Saturday, June 16, 2012


We all use shorthand communication. As much as I like to talk, there are times when I don't want to explain every single little detail of every single little thought process (in the immortal words of Voltaire, the secret of being a bore is to tell everything), and instead rely on the person I'm talking with to envision the shape of the glacier that lies beneath the surface.

When I went to that workshop on writing picture books for children, a writer was musing about how to refine language for a lower grade level. She said she needed to "dumb it down."

In the project I'm working on now, several writers have used that phrase about revising a text to be suitable for a lower grade level. (Not at all to single out any one writer in particular; I've heard it so many times now from so many different writers that I couldn't even say which said it when.)

These writers are thoughtful people. They're probably using shorthand. They probably mean to say "revise the language and syntax so that it works for the grade level."

Still, I can't help but react to that phrase. Writers can't afford to think that way about our audience. Habits of thinking create habits of being. And then we are what we repeatedly do (in the immortal words of Aristotle). This is really part of a bigger belief. How we use language affects (and may reflect) how we think. Edward Sapir suggested that our very view of the world is shaped by our language.

It comes back to intention. When writing for art or self-expression, a writer has the freedom to demand whatever he or she likes from the reader, and then the reader has the freedom to participate or not. Writing as a job--according to given specifications--doesn't allow for that.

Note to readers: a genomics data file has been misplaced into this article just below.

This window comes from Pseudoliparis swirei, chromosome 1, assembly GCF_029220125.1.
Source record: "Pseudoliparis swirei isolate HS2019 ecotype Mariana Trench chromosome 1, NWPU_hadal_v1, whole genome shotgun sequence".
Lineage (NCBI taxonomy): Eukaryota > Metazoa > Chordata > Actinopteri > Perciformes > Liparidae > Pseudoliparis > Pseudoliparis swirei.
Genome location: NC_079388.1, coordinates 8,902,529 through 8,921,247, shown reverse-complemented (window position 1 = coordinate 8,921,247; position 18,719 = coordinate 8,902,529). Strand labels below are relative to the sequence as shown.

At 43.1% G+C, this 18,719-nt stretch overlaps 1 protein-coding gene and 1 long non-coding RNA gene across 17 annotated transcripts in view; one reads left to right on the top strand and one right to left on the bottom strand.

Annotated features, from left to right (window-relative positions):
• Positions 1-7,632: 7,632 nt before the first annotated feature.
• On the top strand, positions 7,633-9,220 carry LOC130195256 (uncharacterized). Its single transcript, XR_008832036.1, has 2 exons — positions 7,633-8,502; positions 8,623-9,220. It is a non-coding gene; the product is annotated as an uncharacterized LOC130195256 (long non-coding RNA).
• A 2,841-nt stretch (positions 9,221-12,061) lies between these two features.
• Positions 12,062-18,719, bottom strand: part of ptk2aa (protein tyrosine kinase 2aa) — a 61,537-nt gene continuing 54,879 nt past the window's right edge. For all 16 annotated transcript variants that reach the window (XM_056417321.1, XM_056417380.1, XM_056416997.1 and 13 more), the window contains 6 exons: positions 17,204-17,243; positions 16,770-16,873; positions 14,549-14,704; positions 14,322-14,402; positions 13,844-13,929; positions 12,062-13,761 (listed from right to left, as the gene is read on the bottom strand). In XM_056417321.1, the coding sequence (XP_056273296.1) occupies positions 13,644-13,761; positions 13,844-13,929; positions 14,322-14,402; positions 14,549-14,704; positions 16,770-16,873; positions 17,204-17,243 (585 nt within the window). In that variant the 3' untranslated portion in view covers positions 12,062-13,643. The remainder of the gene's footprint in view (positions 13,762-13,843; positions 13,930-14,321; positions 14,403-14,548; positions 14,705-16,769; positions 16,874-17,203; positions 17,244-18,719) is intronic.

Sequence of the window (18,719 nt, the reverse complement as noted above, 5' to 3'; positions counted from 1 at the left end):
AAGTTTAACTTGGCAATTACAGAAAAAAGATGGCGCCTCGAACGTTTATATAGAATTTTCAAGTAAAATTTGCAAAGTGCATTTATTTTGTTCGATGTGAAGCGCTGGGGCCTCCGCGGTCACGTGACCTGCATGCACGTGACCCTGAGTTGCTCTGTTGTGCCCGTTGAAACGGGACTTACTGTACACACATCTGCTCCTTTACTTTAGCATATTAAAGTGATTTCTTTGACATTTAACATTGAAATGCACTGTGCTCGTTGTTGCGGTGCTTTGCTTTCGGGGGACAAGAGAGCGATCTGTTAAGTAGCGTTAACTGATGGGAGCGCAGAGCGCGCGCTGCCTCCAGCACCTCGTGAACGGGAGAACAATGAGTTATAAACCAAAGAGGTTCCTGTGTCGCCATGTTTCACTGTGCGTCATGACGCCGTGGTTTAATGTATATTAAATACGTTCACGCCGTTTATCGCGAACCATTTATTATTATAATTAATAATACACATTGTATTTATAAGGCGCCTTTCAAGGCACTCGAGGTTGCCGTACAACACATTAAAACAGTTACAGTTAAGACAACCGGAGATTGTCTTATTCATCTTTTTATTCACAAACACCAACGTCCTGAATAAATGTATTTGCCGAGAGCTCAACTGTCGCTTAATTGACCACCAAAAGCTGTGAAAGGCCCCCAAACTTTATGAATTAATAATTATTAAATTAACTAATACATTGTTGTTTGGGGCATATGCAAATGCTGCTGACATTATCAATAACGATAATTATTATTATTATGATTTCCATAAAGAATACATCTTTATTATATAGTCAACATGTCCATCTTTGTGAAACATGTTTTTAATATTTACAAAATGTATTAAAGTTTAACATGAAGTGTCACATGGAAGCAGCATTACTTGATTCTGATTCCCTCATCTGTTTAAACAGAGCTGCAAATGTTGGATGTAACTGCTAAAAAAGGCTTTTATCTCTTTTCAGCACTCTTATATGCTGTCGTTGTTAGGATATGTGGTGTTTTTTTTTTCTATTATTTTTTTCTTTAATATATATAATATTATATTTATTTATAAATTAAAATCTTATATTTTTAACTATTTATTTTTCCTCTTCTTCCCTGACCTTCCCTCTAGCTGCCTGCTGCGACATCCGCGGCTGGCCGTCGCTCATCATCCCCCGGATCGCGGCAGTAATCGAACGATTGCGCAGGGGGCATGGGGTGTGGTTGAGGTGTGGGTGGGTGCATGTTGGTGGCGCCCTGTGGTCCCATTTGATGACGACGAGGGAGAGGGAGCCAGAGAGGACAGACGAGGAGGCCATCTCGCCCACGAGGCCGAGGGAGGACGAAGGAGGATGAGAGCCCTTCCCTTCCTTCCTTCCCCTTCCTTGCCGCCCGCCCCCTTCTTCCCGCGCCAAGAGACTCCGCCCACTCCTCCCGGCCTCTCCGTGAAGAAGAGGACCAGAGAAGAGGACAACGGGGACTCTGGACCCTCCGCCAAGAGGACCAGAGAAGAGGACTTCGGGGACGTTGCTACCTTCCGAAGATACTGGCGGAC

In our case, we've got a captive audience (as discussed previously). And in the work of writing stories, poems, articles, and other types of text for reading tests, we're writing for a specific purpose. Of primary importance is integrity to the purpose: In a paper for Apex Learning on interpreting Lexile readabilities, Dr. Elfrieda Hiebert said that "the goal of writing and publishing texts for schools is to provide the most comprehensible text possible." If the integrity of the text can't be maintained simultaneously, then a new text is required. Because the integrity of the text is essential. But we have to have both, and the former can never be sacrificed to the latter.

What is developmentally appropriate changes rapidly and drastically from a child's first turn of a page through the journey to adult reading: picture books, chapter books, novels, textbooks, classics, technical manuals, employee handbooks, fifty-page volumes of health insurance gibberish. We wouldn't ask a 3rd grader to lift a suitcase weighing 50 pounds, and we shouldn't present a 3rd grader (4th grader, 5th grader, 6th grader) with text that is far beyond his or her knowledge and abilities. It's a bad practice that sets kids up for failure, and one that ultimately defeats our purpose.

This is one of the reasons writers who write for children should spend time with children of the same age as their target audience. Children are a lot smarter than we often think they are. They just haven't been reading as long as we have, so they aren't able to do the heavy lifting we're capable of. It's not to say they won't be able to do it one day. Certainly they will. But in order to get there, they have to start where they are. It's our job to meet them there.

If we must use shorthand for how we do that, I think I'd prefer "simplify."

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